Kona Lanes

Kona Lanes was a bowling center in Costa Mesa, California, that opened in 1958 and closed in 2003 after 45 years in business. Known for its futuristic design, it featured 40 wood-floor bowling lanes, a game room, a lounge, and a coffee shop that eventually became a Mexican diner. Built during the advent of Googie architecture, its Polynesian Tiki-themed styling extended from the large roadside sign to the building's neon lights and exaggerated rooflines.

Kona Lanes, Costa Mesa, CA, USA.JPG Kona Lanes' exterior in 2002

When Kona Lanes was demolished in 2003, it was one of the last remaining examples of the Googie style in the region; its sister center, Java Lanes in Long Beach, was razed in 2004. Much of Kona's equipment was sold prior to the demolition; a portion of the distinctive sign was saved and sent to Cincinnati for display in the American Sign Museum.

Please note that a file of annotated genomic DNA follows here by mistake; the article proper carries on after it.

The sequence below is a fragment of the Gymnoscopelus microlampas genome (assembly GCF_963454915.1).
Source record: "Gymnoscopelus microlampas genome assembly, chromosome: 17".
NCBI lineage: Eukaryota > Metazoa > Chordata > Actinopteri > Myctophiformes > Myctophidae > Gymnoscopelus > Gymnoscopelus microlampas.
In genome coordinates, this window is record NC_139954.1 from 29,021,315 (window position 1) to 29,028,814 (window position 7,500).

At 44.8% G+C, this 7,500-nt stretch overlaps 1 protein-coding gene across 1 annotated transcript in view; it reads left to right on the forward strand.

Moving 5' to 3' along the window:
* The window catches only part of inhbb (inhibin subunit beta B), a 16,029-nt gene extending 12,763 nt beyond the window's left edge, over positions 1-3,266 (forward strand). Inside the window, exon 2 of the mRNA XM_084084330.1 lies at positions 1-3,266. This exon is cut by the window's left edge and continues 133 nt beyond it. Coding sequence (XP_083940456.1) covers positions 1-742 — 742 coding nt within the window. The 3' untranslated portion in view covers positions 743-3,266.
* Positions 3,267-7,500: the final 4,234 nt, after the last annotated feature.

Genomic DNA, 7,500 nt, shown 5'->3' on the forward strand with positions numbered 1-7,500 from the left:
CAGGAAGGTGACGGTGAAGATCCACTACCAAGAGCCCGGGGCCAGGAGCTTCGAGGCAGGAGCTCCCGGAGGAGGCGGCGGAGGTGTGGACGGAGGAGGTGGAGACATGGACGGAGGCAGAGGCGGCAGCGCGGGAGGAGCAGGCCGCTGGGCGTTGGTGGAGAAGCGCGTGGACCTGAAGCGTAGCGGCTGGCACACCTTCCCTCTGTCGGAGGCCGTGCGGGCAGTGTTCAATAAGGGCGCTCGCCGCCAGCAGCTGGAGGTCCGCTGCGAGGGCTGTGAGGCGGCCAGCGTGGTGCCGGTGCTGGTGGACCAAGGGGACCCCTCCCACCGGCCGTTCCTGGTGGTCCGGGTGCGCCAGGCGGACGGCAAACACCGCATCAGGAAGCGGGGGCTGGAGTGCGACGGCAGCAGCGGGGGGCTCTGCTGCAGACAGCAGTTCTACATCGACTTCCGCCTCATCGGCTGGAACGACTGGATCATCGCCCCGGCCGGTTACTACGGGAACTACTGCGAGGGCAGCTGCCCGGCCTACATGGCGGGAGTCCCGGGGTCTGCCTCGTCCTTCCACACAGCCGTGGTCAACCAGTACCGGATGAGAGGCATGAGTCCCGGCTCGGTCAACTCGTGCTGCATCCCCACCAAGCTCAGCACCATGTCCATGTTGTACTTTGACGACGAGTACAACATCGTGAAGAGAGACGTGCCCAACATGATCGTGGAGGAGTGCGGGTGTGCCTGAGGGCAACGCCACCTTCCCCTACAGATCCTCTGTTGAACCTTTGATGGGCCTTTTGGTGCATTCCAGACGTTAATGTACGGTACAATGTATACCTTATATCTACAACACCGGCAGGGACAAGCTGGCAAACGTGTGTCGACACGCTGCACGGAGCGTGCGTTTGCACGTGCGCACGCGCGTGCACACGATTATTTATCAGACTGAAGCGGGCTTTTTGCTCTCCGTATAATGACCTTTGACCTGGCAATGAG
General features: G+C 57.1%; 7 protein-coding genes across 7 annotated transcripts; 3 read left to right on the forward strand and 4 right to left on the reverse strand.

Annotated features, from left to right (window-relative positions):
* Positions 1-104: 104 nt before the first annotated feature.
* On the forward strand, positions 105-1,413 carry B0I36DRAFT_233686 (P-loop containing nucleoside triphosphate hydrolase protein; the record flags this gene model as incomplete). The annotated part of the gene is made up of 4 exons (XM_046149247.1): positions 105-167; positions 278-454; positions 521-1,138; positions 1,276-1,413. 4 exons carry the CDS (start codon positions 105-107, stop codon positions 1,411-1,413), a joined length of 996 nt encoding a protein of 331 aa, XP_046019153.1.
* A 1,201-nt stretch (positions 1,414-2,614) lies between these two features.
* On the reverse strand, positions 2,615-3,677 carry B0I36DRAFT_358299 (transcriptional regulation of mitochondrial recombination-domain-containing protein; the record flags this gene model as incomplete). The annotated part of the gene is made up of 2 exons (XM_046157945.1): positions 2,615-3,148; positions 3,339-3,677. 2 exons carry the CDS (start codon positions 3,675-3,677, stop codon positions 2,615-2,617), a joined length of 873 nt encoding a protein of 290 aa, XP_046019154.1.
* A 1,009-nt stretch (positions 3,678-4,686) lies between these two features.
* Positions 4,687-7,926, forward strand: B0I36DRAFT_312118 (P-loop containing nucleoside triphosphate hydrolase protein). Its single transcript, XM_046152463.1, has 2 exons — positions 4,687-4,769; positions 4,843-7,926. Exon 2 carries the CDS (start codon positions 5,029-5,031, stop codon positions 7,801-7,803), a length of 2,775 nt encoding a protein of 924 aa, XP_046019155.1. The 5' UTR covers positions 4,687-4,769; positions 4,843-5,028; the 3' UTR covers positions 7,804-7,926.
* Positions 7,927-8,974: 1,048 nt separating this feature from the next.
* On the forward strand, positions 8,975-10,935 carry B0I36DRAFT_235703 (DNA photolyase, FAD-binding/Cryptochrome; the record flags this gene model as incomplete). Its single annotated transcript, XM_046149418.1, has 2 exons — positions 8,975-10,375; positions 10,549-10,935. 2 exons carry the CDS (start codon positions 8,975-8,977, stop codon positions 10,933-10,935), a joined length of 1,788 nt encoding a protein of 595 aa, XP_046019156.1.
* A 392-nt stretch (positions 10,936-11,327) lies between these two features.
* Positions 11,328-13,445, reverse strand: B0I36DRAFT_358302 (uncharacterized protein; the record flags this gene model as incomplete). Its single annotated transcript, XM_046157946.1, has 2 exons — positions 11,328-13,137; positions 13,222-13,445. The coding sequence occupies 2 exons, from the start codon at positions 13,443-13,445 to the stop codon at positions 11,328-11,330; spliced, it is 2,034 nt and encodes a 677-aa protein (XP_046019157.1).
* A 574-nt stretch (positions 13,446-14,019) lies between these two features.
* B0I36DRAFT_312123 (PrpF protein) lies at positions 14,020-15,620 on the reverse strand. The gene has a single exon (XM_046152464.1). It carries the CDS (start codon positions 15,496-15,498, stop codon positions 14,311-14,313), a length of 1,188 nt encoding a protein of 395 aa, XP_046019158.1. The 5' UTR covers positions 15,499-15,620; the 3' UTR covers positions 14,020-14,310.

Kona Lanes 1960–2002.jpg Kona Lanes in 1960 (top) and in 2002

Costa Mesa's planning commission approved a proposal to build a department store on the site; following public outcry, those plans were scrapped. In 2010, the still-vacant land was rezoned for senior citizens' apartments and commercial development. Construction on the apartments began ten years after Kona Lanes was demolished.

Kona Lanes ASM 2014.JPG The surviving KONA LANES section of the sign on display in the American Sign Museum in 2014
Kona Lanes roadside sign.JPG

Content from Wikipedia

You Might Find These Useful